ANAB President John Knappenberger will resign shortly, and staff within the US accreditation body are preparing for a sendoff party, according to sources.

Oxebridge originally reported that Knappenberger was set to resign in 2016, according to leaked information from two ANAB auditors, but subsequently held on as ANAB struggled to find a replacement. Now, however, Knappenberger’s resignation is in full swing, with members of the International Association of Accredited Registrars (IAAR), a US-based certification body collective, planning a farewell event, according to emails obtained by Oxebridge.

Knappenberger leaves behind a badly bruised ANAB, as it faces increasing scrutiny for its role in allowing accredited ISO 9001, AS9100 and other certifications to be handed out to companies later found involved in deadly scandals, disasters or recalls. The ANAB logo has been found on certificates given to companies involved in the Takata airbag deaths, the US Dept. of Defense aerospace quality system debacles, defective products sold to law enforcement and military personnel, adulterated medical devices discovered by the FDA, and numerous scandals involving falsified inspection and test data.

The company is facing new challenges as Oxebridge provides more and more data to government regulators on the roles of ANAB and its two co-owner organizations, ASQ and ANSI, in the scandals and related product fatalities. As an original founding member of the IAF, ANAB — previously known as RAB — helped sell the world’s governments and the World Trade Organization on the idea that third-party accredited certifications would be more trustworthy than either government led audits, or those done by second party customers. That vision has all but collapsed, with evidence pouring in that ANAB overlooks accreditation violations by its CB members in order to ensure CBs do not switch to a competing accreditation body such as UKAS or SCC.

Knappenberger maintained a pro-CB posture originally established by his predecessor Robert King, but expanded it. Under Knappenberger, CBs reported that ANAB’s favoritism towards some of its CB worsened, while ANAB “selectively enforced” its policies against CBs for which it had problems. This led smaller CBs to allege that ANAB was working to help its larger clients consolidate the industry by breaking up competitors, freeing clients up for absorption by a handful of larger firms with greater influence.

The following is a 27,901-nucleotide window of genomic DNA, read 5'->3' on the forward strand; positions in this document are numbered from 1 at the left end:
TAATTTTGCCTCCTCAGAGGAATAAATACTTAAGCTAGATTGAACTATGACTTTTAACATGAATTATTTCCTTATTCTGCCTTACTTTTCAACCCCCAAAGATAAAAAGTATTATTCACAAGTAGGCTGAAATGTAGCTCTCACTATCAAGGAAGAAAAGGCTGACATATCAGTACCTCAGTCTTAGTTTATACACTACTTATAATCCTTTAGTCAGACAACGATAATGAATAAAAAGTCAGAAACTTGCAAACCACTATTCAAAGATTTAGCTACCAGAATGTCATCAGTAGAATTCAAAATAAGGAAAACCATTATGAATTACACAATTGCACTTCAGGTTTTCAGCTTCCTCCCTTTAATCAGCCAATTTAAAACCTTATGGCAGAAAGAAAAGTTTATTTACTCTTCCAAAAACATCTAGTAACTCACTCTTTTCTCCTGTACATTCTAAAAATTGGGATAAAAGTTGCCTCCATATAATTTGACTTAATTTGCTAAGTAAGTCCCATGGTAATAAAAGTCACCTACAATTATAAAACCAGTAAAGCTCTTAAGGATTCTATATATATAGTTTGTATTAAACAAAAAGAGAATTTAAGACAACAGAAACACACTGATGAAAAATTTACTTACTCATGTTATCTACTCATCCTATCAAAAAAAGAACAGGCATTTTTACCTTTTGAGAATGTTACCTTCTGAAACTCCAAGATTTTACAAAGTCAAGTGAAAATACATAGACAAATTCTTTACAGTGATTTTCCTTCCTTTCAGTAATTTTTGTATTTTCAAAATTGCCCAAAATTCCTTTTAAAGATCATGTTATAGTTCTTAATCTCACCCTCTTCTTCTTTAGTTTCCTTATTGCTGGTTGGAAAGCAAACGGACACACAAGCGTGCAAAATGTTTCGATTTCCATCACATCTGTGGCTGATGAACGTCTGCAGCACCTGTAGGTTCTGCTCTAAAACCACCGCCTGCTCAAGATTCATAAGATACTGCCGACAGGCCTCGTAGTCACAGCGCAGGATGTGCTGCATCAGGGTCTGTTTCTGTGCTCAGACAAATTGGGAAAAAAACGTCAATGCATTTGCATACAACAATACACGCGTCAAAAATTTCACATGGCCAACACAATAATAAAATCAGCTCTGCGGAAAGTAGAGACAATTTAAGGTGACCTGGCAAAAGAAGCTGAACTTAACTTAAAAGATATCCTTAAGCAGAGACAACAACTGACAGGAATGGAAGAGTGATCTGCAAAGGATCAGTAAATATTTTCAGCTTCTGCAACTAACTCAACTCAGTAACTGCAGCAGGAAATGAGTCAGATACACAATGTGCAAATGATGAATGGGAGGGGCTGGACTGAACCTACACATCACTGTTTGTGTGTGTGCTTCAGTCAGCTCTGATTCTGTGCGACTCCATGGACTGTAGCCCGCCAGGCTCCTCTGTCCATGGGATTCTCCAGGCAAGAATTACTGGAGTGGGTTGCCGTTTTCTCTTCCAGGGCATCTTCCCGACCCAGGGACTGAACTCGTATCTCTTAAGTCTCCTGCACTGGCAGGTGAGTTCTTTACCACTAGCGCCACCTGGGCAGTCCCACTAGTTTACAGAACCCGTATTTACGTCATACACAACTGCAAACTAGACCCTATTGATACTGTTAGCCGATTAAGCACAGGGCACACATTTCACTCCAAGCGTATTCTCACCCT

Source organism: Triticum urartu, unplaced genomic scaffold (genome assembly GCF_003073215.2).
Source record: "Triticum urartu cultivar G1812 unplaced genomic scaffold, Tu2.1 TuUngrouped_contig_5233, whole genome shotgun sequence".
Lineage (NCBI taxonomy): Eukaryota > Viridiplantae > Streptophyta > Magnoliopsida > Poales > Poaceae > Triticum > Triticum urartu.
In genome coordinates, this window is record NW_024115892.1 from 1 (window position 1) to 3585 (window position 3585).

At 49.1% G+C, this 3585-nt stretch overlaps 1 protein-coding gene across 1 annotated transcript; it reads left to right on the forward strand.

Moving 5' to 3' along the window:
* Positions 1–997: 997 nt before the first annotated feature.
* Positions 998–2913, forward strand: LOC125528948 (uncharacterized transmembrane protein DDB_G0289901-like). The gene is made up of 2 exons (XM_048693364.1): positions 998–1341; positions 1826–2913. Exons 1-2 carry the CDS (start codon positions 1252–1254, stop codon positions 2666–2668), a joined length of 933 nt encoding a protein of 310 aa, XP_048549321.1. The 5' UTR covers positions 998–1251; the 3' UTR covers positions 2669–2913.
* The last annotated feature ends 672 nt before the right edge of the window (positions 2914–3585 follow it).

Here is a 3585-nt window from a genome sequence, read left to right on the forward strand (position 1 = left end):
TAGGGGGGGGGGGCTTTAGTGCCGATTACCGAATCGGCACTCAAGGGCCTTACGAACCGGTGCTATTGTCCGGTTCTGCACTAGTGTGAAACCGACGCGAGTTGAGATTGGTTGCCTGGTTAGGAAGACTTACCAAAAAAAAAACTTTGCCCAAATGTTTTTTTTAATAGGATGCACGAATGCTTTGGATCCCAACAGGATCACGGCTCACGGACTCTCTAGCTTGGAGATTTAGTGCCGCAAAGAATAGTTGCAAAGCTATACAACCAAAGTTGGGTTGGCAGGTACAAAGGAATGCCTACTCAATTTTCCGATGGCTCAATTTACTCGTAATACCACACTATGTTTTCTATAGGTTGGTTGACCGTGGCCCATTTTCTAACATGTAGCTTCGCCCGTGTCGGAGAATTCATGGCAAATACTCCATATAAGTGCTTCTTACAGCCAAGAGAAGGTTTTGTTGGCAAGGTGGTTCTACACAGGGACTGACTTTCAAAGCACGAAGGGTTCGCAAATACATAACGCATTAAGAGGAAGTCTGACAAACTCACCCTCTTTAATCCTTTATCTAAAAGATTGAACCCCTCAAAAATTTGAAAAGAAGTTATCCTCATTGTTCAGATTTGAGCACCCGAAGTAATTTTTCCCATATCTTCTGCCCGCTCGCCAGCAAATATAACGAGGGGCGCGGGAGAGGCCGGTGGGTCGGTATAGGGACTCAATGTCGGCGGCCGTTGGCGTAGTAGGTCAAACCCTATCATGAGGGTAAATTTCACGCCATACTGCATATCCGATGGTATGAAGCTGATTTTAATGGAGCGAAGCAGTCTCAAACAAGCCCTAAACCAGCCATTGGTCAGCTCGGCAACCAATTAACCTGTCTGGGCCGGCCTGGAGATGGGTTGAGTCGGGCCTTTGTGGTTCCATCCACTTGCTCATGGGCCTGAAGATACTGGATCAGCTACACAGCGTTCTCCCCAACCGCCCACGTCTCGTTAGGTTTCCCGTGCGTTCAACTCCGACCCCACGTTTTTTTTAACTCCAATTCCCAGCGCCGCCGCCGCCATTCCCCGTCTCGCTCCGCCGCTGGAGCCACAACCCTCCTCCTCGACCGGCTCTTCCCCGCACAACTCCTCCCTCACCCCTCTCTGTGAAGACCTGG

Knappenberger also oversaw the “move to one brand” marketing shuffle wherein A-CLASS and Laboratory Accreditation Board (L-A-B) were all brought under the ANAB logo. The arrangement creates complicated conflicts where, in cases where a client has both ISO 9001 and ISO 17025, ANAB would be acting as both the certifier of the laboratory management system as well as the accreditor of the associated CB.

Knappenberger fumbled awkwardly trying to use youthful jargon in a presentation to the US TAG committee responsible for authoring the ISO 9001 standard. Insiders reported his expertise was more in simple corporate management and not branding, although the organization has grown under his leadership through his pursuit of acquisitions of competitors.

This marks the second high-level departure for long-time ANAB staffers, with certification scheme architect Randy Daughterty having resigned a VP slot with the company a few years ago.

Currently, it’s not known who will be replacing Knappenberger as ANAB President.